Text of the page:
‘Fearless Girl’ Statue Ignites Debate About Lack of Female Execs on Wall Street
In what many are calling a publicity stunt originally timed to International Women’s Day in March, McCann New York installed the “Fearless Girl” statue, facing down the famed “Charging Bull” of Wall Street. As Adweek noted, it was meant to be not only a symbol of the power of women in leadership roles, but also “emphasize that companies with women in top positions perform better financially,” as part of an advertising campaign from SSGA.
And while McCann initially got the permit to put up the statue (the Charging Bull, on the other hand, was installed illegally in 1989), it has stayed long past when the permissions ran out and even got a vote of confidence from New York City mayor Bill de Blasio.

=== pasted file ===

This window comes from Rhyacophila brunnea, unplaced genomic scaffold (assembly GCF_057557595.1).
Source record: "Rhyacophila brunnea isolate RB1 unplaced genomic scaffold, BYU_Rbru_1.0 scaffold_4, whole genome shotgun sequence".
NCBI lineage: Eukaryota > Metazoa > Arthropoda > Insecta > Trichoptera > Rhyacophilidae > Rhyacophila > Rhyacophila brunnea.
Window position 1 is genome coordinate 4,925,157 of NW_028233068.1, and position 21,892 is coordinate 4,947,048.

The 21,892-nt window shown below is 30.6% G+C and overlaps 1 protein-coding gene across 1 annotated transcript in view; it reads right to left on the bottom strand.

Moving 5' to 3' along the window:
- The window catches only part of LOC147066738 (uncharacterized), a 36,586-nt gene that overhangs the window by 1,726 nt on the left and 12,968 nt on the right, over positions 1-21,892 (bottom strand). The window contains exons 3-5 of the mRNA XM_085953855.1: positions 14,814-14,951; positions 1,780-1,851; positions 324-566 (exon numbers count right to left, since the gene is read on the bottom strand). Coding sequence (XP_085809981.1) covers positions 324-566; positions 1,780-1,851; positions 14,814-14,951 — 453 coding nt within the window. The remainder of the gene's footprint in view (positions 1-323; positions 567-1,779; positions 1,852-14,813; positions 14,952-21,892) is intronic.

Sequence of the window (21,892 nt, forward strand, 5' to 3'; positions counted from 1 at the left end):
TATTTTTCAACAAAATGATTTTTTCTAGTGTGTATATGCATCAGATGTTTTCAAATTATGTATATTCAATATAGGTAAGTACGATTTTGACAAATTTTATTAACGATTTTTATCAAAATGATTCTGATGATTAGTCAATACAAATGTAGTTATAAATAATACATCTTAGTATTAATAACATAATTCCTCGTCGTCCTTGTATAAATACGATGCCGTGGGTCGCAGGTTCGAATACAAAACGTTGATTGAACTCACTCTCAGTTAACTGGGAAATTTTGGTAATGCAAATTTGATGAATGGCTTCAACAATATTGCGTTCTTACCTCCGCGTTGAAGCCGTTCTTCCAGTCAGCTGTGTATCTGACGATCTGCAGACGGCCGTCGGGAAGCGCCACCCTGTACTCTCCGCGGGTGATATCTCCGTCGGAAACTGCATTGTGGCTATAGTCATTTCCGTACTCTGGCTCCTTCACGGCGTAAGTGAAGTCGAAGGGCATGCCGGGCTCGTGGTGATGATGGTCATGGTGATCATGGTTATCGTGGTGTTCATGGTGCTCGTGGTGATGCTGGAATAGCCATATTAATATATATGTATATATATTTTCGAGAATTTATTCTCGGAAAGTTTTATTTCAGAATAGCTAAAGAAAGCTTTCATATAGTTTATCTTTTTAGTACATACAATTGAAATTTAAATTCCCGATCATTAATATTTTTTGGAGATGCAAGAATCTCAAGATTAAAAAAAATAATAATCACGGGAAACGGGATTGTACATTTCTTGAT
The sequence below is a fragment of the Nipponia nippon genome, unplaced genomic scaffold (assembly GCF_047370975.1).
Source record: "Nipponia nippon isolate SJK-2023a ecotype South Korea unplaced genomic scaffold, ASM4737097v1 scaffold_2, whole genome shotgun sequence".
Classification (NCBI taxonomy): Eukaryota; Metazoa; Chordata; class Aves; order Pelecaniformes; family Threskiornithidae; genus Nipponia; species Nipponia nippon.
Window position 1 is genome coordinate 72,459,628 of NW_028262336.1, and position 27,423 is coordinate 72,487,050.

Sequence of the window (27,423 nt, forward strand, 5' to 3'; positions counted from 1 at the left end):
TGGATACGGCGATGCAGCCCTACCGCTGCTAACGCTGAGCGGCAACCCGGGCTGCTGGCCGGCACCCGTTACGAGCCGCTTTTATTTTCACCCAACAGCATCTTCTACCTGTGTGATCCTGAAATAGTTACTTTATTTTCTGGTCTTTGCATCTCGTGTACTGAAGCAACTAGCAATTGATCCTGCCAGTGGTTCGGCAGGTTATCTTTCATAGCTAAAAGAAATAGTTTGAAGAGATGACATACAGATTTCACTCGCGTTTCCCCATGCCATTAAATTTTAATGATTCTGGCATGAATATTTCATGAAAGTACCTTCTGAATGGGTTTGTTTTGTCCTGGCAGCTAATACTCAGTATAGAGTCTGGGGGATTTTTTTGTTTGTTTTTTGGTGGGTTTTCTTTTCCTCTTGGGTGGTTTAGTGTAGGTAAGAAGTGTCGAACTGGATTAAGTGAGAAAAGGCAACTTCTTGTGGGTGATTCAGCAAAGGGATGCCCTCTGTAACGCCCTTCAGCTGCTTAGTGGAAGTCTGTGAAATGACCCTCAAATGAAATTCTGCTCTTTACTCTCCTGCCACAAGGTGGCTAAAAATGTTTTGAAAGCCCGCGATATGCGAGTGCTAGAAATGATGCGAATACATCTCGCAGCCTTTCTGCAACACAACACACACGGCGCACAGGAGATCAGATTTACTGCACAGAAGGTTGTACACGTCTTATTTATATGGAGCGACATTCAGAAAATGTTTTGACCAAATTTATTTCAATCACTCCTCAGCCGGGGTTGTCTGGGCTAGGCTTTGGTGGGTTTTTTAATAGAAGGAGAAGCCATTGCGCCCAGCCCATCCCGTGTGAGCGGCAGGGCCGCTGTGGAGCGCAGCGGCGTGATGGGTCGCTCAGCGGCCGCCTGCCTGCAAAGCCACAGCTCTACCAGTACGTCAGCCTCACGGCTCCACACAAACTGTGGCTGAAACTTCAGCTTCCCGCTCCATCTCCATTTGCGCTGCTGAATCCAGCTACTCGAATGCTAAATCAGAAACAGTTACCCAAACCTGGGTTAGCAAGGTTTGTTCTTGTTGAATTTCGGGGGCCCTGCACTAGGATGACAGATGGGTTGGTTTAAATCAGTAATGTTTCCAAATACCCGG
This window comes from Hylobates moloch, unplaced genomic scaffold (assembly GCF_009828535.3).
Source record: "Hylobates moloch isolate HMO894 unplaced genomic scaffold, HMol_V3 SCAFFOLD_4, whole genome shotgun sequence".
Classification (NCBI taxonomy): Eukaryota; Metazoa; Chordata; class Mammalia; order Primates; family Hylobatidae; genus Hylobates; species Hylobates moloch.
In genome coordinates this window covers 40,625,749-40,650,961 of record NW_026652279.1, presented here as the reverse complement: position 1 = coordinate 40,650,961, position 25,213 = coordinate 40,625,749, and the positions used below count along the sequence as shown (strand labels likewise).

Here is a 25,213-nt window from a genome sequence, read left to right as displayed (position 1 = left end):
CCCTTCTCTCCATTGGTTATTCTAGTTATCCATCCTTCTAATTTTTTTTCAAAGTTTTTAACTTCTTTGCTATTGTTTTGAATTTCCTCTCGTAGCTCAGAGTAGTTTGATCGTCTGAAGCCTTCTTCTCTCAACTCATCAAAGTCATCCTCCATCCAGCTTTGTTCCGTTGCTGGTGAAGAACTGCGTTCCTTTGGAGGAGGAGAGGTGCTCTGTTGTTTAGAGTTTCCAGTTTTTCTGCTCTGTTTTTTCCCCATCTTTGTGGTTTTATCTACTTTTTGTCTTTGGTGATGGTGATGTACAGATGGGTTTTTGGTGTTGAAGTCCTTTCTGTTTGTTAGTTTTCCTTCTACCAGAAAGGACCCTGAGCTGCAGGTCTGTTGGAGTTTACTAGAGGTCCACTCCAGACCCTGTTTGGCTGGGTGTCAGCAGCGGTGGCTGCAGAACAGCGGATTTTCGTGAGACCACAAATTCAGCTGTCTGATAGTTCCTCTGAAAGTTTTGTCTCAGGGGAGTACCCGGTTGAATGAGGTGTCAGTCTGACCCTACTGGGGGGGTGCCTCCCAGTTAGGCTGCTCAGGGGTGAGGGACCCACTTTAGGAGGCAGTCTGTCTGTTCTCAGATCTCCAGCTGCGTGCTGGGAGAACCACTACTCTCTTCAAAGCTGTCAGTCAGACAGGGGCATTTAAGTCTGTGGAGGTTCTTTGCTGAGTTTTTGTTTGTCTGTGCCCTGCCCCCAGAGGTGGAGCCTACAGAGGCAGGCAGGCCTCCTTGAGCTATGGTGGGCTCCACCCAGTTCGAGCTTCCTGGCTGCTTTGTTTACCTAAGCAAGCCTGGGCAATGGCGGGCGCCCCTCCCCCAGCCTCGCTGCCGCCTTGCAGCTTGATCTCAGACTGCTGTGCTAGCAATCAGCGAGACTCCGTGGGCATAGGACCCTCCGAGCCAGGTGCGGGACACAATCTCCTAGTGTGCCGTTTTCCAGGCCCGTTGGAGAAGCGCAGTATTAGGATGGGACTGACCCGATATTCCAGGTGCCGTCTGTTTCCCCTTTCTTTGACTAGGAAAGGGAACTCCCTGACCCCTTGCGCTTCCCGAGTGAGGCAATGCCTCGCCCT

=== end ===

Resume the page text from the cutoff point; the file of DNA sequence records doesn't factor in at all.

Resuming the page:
Men who don’t like women taking up space are exactly why we need the Fearless Girl. https://t.co/D2OZl4ituJ
— Bill de Blasio (@NYCMayor) April 12, 2017
But the artist behind Charging Bull is calling for the removal of Fearless Girl, because he says it’s recast his piece as chauvinistic (it was originally intended as a salve on the wound of the 1987 stock market crash).
But maybe more important than it being public art, notes The Washington Post, “Fearless Girl” has rekindled the debate about women’s roles on Wall Street, the dearth of women in executive suites, and the ongoing call for equal pay.
Find out more about the “Fearless Girl” statue from CBS This Morning.